I know that in any given faith gathering this Mother’s Day, regardless of how large or small, there will be AT LEAST one (but most likely more, many, many more) women who have lost a child and no one knows about it. First mothers through adoption. Childless mothers through infertility. Single women who long for the chance to be a mother. Others who’ve lost babes through pregnancy loss. Or stillbirth. Or abortion. Or cancer. Or an accident. Or divorce.  I see you.

 Older women who have outlived their children.  Or live with regret over the breaks in relationship.  I see you.

 Children who have lost their Mothers. Through death. Through adoption. Through divorce. Against their will. Are we ready to remember them, to acknowledge that they might, most probably do, have pain on this day??? We never know who might be hurting even though on the outside, you can’t see it.  But I see you.

 So please celebrate, but as you do, remember the hurting mothers.  See them.  And say a prayer of of blessing and peace for them. 

Should I start again?

I’m good at disappearing.  Writing is a love but when it’s feels more like complaining, it becomes something I believe others can do without.  It becomes an exercise of re-vamping the complaining into #hope and trying to live the next day better.

I’m just wondering if I should start again?  I don’t know.  I write stuff in my head all the time. I mean, it’s my calling, having something to say because God puts it there.  And right now, really, I have no one to say it to.  So maybe I should.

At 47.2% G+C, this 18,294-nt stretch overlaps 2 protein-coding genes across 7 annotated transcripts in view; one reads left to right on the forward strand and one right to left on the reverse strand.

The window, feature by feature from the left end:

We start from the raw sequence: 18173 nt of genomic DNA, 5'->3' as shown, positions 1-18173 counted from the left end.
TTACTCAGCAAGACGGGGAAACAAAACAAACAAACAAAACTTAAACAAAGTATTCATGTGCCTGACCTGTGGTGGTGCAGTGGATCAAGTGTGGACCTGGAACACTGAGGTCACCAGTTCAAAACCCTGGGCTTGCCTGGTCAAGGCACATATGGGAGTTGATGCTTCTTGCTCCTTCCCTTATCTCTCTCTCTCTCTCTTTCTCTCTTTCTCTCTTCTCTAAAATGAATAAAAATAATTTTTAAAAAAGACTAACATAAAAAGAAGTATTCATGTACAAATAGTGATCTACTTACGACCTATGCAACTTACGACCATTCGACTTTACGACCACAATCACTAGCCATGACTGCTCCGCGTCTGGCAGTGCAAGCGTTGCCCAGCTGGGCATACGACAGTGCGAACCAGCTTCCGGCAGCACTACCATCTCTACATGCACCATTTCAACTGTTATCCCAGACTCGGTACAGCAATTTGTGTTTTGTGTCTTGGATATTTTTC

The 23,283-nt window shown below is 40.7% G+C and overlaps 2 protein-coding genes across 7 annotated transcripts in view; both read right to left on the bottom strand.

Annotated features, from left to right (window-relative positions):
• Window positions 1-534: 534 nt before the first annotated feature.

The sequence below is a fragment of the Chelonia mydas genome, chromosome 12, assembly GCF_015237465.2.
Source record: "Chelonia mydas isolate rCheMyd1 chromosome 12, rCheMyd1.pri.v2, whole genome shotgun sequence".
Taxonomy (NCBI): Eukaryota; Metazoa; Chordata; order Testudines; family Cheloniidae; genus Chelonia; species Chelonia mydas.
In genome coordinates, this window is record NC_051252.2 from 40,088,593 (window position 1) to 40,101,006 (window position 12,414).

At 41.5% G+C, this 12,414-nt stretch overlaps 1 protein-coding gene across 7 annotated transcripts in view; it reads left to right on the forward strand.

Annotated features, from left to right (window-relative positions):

But can I? These last couple of years have been #rollercoaster.  Uncertainty as companion, wondering why God continues to allow it to be so.  Kids growing by leaps and bounds, forging their own way yet needing my hand and heart with theirs more than ever.  Joy of seeing their success.  Heartache of watching them struggle.  Hubs away trying to forge not a way for us to join him in a more together sort of family life. Trying to daily, #takewhatcomesandbegrateful.  But I’m not very good at it as sometimes my courage wavers and I let the joy seek below the hard stuff.  Poof. Crying out “how long oh Lord…til everything is how it should be” and remembering that in His time and His way, He makes all things work. I just have to get on board for the adventure.

I’m contemplating stuff… like if my life is supposed to be as #justamom caring for my babes who are gift and light and love and joy but need me (and whoever said that it gets easier when they’re tweens and teens was either lying or kidding themselves or I got a different lot) more than ever, and whether there is still room for God to speak through me…somewhere.

If you can’t tell, there is streams of all sorts working its way through my little brain, the wondering about what is going on mixed with the assurance that I have a hope because I have a God who never fails, loves always, cares for us, has a plan for us, keeps his promises, gives enough grace for each day, restores the depleted, mends the broken heart, shouts His love for us from the cross, rains His power over us as He stands in glorious sunlight resurrected. When trust is hard I must remember this.

So maybe I should start writing out loud again, and maybe not. We’ll see.